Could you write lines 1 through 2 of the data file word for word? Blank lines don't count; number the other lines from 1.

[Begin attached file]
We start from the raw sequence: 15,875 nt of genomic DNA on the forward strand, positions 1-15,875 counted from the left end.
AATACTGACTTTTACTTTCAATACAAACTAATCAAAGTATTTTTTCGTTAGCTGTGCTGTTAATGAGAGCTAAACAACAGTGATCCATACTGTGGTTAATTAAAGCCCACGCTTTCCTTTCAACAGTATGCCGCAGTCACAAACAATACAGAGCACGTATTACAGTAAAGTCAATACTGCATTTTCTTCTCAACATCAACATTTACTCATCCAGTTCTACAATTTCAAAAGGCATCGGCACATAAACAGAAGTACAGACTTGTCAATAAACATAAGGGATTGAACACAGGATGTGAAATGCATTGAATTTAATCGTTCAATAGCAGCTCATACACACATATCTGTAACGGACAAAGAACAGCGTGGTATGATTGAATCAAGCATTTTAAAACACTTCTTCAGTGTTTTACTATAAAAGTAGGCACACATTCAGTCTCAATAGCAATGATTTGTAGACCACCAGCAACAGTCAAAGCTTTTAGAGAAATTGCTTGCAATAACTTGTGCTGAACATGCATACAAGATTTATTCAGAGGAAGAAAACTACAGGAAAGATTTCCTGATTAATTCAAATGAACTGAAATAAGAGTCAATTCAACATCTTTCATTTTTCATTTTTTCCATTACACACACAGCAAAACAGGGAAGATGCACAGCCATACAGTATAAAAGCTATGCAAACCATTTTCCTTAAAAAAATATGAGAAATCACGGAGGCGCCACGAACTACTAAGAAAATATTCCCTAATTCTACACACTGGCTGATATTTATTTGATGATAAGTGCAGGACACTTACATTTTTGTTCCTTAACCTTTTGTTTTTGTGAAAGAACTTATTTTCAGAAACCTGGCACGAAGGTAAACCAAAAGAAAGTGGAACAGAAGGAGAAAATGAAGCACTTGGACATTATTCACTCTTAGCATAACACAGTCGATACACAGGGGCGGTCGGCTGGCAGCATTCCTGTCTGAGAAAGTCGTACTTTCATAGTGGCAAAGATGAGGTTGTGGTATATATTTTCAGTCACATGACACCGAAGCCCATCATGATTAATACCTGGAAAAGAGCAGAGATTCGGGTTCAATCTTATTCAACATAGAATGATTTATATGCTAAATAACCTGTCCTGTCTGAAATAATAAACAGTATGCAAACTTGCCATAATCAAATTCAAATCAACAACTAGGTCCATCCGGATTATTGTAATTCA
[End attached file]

We start from the raw sequence: 15,875 nt of genomic DNA on the forward strand, positions 1-15,875 counted from the left end.
AATACTGACTTTTACTTTCAATACAAACTAATCAAAGTATTTTTTCGTTAGCTGTGCTGTTAATGAGAGCTAAACAACAGTGATCCATACTGTGGTTAATTAAAGCCCACGCTTTCCTTTCAACAGTATGCCGCAGTCACAAACAATACAGAGCACGTATTACAGTAAAGTCAATACTGCATTTTCTTCTCAACATCAACATTTACTCATCCAGTTCTACAATTTCAAAAGGCATCGGCACATAAACAGAAGTACAGACTTGTCAATAAACATAAGGGATTGAACACAGGATGTGAAATGCATTGAATTTAATCGTTCAATAGCAGCTCATACACACATATCTGTAACGGACAAAGAACAGCGTGGTATGATTGAATCAAGCATTTTAAAACACTTCTTCAGTGTTTTACTATAAAAGTAGGCACACATTCAGTCTCAATAGCAATGATTTGTAGACCACCAGCAACAGTCAAAGCTTTTAGAGAAATTGCTTGCAATAACTTGTGCTGAACATGCATACAAGATTTATTCAGAGGAAGAAAACTACAGGAAAGATTTCCTGATTAATTCAAATGAACTGAAATAAGAGTCAATTCAACATCTTTCATTTTTCATTTTTTCCATTACACACACAGCAAAACAGGGAAGATGCACAGCCATACAGTATAAAAGCTATGCAAACCATTTTCCTTAAAAAAATATGAGAAATCACGGAGGCGCCACGAACTACTAAGAAAATATTCCCTAATTCTACACACTGGCTGATATTTATTTGATGATAAGTGCAGGACACTTACATTTTTGTTCCTTAACCTTTTGTTTTTGTGAAAGAACTTATTTTCAGAAACCTGGCACGAAGGTAAACCAAAAGAAAGTGGAACAGAAGGAGAAAATGAAGCACTTGGACATTATTCACTCTTAGCATAACACAGTCGATACACAGGGGCGGTCGGCTGGCAGCATTCCTGTCTGAGAAAGTCGTACTTTCATAGTGGCAAAGATGAGGTTGTGGTATATATTTTCAGTCACATGACACCGAAGCCCATCATGATTAATACCTGGAAAAGAGCAGAGATTCGGGTTCAATCTTATTCAACATAGAATGATTTATATGCTAAATAACCTGTCCTGTCTGAAATAATAAACAGTATGCAAACTTGCCATAATCAAATTCAAATCAACAACTAGGTCCATCCGGATTATTGTAATTCA